The Department of Energy (DOE) on Wednesday awarded six solar energy operating contracts (SEOCs) to SunAsia Energy Inc. and its Singapore-headquartered partner Blueleaf Energy for the development of large-scale floating solar facilities on the surface of Laguna Lake.
At a ceremony in Taguig City, Energy Secretary Raphael Lotilla awarded the six SEOCs to SunAsia president and CEO Tetchi Capellan and Blueleaf CEO Raghuran Natarajan.
The six solar contracts have a combined capacity of 610.5 megawatts (MW), covering floating solar facilities to be installed on Laguna Lake which will span across the cities of Calamba, Sta Rosa, and Cabuyao and the towns of Bay and Victoria.
Each contract has a 25-year operating period.
Natarajan said the six SEOCs are the first phase of the total 1.3 gigawatts (GW) of floating solar projects that SunAsia and Blueleaf plan to install.
“This project, in total, are 10 service contracts which could be around 1.3 GW in terms of capacity,” he said, noting these are worth “$1.5 billion to $1.7 billion of investment capital.”
“We will be coming back for four more service contracts which will be issued very quickly,” he added.
SunAsia, a developer of sustainable solar energy in the country since 2013, is a wholly owned Filipino company.
On the other hand, Blueleaf is a stand-alone portfolio company of Macquarie's Green Investment Group.
In September 2022, during the state visit of President Ferdinand Marcos Jr. to Singapore, Blueleaf signed a Letter of Intent (LOI) to increase its sustainable infrastructure investment commitment in the Philippines.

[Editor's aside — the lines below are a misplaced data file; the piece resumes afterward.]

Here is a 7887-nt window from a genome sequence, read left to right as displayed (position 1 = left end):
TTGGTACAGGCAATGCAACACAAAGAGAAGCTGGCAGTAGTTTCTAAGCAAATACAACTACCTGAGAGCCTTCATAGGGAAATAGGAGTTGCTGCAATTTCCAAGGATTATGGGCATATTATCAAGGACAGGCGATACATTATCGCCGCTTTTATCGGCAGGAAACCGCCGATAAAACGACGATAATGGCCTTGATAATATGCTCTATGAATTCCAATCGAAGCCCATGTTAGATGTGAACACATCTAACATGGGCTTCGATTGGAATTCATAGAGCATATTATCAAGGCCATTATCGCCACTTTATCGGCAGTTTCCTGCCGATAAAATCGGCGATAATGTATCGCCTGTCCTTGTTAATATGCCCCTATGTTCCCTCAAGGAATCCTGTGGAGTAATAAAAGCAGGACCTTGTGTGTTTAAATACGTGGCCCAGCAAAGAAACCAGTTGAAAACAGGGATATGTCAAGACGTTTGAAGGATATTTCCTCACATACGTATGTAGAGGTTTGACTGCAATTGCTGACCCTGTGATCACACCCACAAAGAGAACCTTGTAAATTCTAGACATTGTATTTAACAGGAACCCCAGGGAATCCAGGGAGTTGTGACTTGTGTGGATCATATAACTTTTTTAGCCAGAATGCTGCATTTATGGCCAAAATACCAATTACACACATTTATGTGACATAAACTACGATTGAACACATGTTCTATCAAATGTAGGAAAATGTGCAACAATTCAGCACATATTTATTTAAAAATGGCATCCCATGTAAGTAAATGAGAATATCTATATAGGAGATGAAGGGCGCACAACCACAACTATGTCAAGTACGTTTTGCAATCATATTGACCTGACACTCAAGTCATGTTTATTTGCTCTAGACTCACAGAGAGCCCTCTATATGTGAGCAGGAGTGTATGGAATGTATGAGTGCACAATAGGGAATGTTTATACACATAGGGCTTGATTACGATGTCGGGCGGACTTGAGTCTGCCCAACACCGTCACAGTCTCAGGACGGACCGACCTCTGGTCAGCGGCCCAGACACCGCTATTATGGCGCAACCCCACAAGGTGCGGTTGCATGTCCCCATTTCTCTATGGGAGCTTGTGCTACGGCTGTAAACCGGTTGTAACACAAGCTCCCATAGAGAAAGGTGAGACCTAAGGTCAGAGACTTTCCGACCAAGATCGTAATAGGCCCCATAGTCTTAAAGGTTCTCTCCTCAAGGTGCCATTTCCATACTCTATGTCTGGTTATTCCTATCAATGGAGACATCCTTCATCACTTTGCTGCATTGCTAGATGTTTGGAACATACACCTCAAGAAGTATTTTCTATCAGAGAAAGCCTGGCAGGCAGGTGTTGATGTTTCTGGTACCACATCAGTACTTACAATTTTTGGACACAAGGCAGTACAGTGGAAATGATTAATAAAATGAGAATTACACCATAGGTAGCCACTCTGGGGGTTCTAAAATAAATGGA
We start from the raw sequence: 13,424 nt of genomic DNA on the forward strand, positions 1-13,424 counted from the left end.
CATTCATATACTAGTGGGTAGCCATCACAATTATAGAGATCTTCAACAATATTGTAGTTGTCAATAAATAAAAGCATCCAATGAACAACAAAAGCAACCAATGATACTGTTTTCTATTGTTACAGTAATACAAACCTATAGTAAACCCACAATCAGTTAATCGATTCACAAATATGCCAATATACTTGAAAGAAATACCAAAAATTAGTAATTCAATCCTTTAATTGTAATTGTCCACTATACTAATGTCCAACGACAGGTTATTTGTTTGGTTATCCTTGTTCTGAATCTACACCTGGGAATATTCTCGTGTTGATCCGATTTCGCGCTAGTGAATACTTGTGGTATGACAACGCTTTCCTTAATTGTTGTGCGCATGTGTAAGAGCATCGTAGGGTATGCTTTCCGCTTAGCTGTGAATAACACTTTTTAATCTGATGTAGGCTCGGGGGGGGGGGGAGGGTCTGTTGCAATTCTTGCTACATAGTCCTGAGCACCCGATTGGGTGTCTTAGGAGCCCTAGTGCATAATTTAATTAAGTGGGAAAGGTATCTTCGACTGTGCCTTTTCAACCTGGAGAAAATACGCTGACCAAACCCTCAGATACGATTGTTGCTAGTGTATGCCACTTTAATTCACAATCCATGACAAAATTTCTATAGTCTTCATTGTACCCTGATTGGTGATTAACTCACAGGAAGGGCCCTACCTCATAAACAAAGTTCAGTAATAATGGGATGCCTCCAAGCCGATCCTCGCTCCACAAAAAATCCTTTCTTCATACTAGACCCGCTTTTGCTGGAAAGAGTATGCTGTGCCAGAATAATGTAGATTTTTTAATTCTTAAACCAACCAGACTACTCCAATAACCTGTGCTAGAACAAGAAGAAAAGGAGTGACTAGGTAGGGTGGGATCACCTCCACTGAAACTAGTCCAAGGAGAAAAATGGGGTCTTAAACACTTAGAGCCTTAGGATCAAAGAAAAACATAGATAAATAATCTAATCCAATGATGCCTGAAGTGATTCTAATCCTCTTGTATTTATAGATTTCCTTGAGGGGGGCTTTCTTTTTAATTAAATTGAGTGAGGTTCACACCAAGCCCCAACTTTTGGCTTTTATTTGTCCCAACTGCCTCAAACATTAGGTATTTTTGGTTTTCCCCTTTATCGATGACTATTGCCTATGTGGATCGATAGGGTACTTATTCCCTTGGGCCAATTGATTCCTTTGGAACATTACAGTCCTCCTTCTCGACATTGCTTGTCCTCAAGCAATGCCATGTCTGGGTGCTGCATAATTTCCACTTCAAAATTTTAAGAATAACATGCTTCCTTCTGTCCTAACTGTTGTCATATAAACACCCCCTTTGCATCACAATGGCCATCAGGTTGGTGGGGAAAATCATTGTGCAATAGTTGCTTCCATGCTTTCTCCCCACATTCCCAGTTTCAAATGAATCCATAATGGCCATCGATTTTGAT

"The awarding of these contracts accelerates the implementation of the thrust of President Ferdinand Marcos Jr. to develop indigenous and renewable sources of energy. It also represents an additional strategic investment and a firm commitment to strengthen the country's renewable energy sector, especially the commercialization of floating solar as an emerging technology," Lotilla said.
The energy chief added that these floating solar projects would provide cost-effective renewable energy production without having to occupy usable land mass that could otherwise be used for other important sectors such as agriculture.
“Land use is becoming a big issue for renewables. People are worrying about competing uses of land, and in some markets, you might struggle to find land. So, there is a strong incentive to build on water as the Philippines gears up for an ambitious 46 GW solar energy installations in 2040 and, at the same time, increase power supply in the country,” Capellan said.
To date, a total of 237 solar energy contracts with an aggregate installed capacity of 1,282 MW and a potential capacity of 21,452 MW have been awarded by the DOE.
This has generated around P8.46 billion in investments for the country, according to the DOE. —NB, GMA Integrated News